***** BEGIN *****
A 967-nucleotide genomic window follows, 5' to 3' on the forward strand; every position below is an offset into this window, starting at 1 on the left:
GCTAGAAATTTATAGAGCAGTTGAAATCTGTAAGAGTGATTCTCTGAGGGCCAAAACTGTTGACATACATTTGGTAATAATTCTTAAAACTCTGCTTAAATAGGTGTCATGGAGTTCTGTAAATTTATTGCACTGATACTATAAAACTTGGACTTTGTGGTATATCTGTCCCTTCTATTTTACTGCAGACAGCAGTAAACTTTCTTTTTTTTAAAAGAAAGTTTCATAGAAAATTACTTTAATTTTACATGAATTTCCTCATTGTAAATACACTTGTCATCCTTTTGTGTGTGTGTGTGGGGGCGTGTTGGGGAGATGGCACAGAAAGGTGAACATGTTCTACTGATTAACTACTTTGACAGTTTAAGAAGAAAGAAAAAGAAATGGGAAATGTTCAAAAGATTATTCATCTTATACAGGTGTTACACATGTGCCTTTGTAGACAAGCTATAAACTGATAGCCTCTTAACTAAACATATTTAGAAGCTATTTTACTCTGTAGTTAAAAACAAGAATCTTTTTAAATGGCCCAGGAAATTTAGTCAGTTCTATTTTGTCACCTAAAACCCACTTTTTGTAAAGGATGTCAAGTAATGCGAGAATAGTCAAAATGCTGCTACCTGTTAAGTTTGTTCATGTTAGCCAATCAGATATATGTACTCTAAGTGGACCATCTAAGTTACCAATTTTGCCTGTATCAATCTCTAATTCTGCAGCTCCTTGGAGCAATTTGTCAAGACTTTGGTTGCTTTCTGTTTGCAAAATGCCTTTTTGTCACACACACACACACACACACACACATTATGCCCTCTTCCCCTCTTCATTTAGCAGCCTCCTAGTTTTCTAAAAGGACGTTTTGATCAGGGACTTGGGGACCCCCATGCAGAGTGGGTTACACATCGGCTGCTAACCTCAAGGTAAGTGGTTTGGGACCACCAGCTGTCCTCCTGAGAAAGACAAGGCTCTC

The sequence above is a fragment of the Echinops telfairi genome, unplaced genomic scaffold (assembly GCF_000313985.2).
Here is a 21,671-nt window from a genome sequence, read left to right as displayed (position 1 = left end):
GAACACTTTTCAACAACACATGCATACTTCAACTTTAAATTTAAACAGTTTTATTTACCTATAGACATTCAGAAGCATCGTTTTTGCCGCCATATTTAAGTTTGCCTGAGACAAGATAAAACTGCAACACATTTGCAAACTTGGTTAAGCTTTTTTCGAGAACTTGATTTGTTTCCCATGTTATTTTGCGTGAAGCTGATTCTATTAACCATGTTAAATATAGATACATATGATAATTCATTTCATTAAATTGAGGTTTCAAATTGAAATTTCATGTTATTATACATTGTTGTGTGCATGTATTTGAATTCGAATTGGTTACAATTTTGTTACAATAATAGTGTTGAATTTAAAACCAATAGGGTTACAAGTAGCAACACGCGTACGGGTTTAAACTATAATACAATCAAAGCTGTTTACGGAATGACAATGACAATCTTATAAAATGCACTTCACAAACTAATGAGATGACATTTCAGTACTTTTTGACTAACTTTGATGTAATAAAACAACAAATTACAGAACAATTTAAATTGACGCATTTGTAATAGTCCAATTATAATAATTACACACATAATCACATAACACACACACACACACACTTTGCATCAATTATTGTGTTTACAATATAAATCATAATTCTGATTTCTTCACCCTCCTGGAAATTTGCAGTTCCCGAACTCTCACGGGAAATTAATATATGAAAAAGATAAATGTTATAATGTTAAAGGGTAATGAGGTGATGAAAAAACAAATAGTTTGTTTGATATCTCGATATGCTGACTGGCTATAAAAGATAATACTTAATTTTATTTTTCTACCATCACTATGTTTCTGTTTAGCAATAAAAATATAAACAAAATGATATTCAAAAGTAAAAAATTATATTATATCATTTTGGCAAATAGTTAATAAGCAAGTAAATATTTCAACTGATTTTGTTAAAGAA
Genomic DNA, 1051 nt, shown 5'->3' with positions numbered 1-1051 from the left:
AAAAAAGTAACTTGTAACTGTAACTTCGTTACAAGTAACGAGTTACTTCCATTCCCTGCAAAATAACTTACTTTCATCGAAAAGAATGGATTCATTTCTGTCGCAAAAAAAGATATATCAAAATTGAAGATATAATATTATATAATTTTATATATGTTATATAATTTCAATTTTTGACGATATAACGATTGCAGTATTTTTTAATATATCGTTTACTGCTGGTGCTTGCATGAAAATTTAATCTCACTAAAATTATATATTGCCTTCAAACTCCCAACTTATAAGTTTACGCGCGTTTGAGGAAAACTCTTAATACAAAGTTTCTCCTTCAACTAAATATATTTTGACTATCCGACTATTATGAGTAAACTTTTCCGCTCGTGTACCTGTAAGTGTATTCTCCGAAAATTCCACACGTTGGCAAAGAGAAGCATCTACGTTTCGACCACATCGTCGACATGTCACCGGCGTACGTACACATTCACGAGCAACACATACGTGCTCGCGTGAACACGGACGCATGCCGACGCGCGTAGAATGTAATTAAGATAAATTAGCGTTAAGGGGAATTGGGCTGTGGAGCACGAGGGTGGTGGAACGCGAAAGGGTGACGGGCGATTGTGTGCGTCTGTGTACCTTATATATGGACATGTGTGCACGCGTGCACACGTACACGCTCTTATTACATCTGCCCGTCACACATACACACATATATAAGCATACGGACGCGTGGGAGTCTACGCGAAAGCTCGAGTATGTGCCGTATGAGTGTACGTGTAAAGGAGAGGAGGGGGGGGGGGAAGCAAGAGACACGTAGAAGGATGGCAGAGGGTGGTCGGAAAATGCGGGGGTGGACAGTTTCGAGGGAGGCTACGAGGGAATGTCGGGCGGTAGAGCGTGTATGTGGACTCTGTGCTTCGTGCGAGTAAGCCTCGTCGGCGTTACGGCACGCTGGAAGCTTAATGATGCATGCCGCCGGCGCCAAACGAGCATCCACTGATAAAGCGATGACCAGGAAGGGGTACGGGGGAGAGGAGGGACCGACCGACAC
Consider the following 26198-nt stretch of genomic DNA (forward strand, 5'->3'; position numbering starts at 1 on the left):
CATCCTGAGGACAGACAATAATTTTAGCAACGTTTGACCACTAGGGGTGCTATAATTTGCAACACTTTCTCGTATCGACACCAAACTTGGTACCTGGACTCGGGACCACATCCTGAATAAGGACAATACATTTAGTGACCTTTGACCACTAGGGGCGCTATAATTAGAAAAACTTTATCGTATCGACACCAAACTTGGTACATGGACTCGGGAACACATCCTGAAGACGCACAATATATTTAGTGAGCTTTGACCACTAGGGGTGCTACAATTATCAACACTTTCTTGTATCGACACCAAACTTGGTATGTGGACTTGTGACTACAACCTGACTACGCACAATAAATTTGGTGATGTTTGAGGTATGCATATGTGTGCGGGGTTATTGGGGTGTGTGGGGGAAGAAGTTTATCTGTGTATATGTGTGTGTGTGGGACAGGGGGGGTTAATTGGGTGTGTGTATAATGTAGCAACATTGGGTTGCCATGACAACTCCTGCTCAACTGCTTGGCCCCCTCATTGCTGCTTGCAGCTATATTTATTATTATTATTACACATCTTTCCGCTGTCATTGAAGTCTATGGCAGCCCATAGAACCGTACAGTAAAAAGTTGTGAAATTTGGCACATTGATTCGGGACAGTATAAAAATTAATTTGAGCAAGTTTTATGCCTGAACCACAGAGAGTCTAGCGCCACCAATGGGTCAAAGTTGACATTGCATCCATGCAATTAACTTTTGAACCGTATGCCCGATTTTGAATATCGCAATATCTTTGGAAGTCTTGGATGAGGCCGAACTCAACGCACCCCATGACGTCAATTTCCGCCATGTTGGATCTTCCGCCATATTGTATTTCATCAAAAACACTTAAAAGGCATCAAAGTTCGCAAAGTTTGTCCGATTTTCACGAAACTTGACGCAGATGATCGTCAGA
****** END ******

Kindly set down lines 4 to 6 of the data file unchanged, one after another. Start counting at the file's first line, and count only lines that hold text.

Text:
Here is a 21,671-nt window from a genome sequence, read left to right as displayed (position 1 = left end):
GAACACTTTTCAACAACACATGCATACTTCAACTTTAAATTTAAACAGTTTTATTTACCTATAGACATTCAGAAGCATCGTTTTTGCCGCCATATTTAAGTTTGCCTGAGACAAGATAAAACTGCAACACATTTGCAAACTTGGTTAAGCTTTTTTCGAGAACTTGATTTGTTTCCCATGTTATTTTGCGTGAAGCTGATTCTATTAACCATGTTAAATATAGATACATATGATAATTCATTTCATTAAATTGAGGTTTCAAATTGAAATTTCATGTTATTATACATTGTTGTGTGCATGTATTTGAATTCGAATTGGTTACAATTTTGTTACAATAATAGTGTTGAATTTAAAACCAATAGGGTTACAAGTAGCAACACGCGTACGGGTTTAAACTATAATACAATCAAAGCTGTTTACGGAATGACAATGACAATCTTATAAAATGCACTTCACAAACTAATGAGATGACATTTCAGTACTTTTTGACTAACTTTGATGTAATAAAACAACAAATTACAGAACAATTTAAATTGACGCATTTGTAATAGTCCAATTATAATAATTACACACATAATCACATAACACACACACACACACACTTTGCATCAATTATTGTGTTTACAATATAAATCATAATTCTGATTTCTTCACCCTCCTGGAAATTTGCAGTTCCCGAACTCTCACGGGAAATTAATATATGAAAAAGATAAATGTTATAATGTTAAAGGGTAATGAGGTGATGAAAAAACAAATAGTTTGTTTGATATCTCGATATGCTGACTGGCTATAAAAGATAATACTTAATTTTATTTTTCTACCATCACTATGTTTCTGTTTAGCAATAAAAATATAAACAAAATGATATTCAAAAGTAAAAAATTATATTATATCATTTTGGCAAATAGTTAATAAGCAAGTAAATATTTCAACTGATTTTGTTAAAGAA
Genomic DNA, 1051 nt, shown 5'->3' with positions numbered 1-1051 from the left: